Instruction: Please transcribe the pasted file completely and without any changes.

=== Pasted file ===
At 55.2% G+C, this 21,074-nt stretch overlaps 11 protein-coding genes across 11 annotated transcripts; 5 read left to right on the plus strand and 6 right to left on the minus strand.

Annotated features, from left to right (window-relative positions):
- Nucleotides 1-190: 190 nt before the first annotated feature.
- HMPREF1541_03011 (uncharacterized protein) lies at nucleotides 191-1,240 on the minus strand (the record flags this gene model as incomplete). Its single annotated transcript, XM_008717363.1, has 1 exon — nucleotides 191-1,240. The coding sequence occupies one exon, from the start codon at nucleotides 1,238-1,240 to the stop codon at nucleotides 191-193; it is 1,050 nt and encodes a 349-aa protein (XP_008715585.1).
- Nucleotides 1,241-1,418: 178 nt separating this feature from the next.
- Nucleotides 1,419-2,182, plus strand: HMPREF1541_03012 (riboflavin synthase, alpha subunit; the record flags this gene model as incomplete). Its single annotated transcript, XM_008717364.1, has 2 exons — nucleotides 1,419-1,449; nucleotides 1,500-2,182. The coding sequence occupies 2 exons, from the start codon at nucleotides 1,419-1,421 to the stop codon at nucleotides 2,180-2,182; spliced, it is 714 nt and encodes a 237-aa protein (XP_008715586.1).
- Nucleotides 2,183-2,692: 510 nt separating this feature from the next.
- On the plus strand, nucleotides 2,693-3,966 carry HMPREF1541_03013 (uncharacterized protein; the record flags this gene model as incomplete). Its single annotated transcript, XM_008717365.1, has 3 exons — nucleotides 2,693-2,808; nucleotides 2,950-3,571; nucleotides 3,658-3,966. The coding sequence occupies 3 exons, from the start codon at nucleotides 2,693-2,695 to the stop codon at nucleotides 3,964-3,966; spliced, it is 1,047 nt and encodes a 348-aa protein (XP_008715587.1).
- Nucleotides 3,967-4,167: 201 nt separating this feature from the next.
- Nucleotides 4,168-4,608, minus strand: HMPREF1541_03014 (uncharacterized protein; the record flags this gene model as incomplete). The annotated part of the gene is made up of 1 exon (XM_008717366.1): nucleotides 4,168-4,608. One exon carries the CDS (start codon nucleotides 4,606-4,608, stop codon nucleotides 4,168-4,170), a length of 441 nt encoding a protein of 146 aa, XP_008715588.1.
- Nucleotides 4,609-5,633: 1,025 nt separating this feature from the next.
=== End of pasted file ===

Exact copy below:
At 55.2% G+C, this 21,074-nt stretch overlaps 11 protein-coding genes across 11 annotated transcripts; 5 read left to right on the plus strand and 6 right to left on the minus strand.

Annotated features, from left to right (window-relative positions):
- Nucleotides 1-190: 190 nt before the first annotated feature.
- HMPREF1541_03011 (uncharacterized protein) lies at nucleotides 191-1,240 on the minus strand (the record flags this gene model as incomplete). Its single annotated transcript, XM_008717363.1, has 1 exon — nucleotides 191-1,240. The coding sequence occupies one exon, from the start codon at nucleotides 1,238-1,240 to the stop codon at nucleotides 191-193; it is 1,050 nt and encodes a 349-aa protein (XP_008715585.1).
- Nucleotides 1,241-1,418: 178 nt separating this feature from the next.
- Nucleotides 1,419-2,182, plus strand: HMPREF1541_03012 (riboflavin synthase, alpha subunit; the record flags this gene model as incomplete). Its single annotated transcript, XM_008717364.1, has 2 exons — nucleotides 1,419-1,449; nucleotides 1,500-2,182. The coding sequence occupies 2 exons, from the start codon at nucleotides 1,419-1,421 to the stop codon at nucleotides 2,180-2,182; spliced, it is 714 nt and encodes a 237-aa protein (XP_008715586.1).
- Nucleotides 2,183-2,692: 510 nt separating this feature from the next.
- On the plus strand, nucleotides 2,693-3,966 carry HMPREF1541_03013 (uncharacterized protein; the record flags this gene model as incomplete). Its single annotated transcript, XM_008717365.1, has 3 exons — nucleotides 2,693-2,808; nucleotides 2,950-3,571; nucleotides 3,658-3,966. The coding sequence occupies 3 exons, from the start codon at nucleotides 2,693-2,695 to the stop codon at nucleotides 3,964-3,966; spliced, it is 1,047 nt and encodes a 348-aa protein (XP_008715587.1).
- Nucleotides 3,967-4,167: 201 nt separating this feature from the next.
- Nucleotides 4,168-4,608, minus strand: HMPREF1541_03014 (uncharacterized protein; the record flags this gene model as incomplete). The annotated part of the gene is made up of 1 exon (XM_008717366.1): nucleotides 4,168-4,608. One exon carries the CDS (start codon nucleotides 4,606-4,608, stop codon nucleotides 4,168-4,170), a length of 441 nt encoding a protein of 146 aa, XP_008715588.1.
- Nucleotides 4,609-5,633: 1,025 nt separating this feature from the next.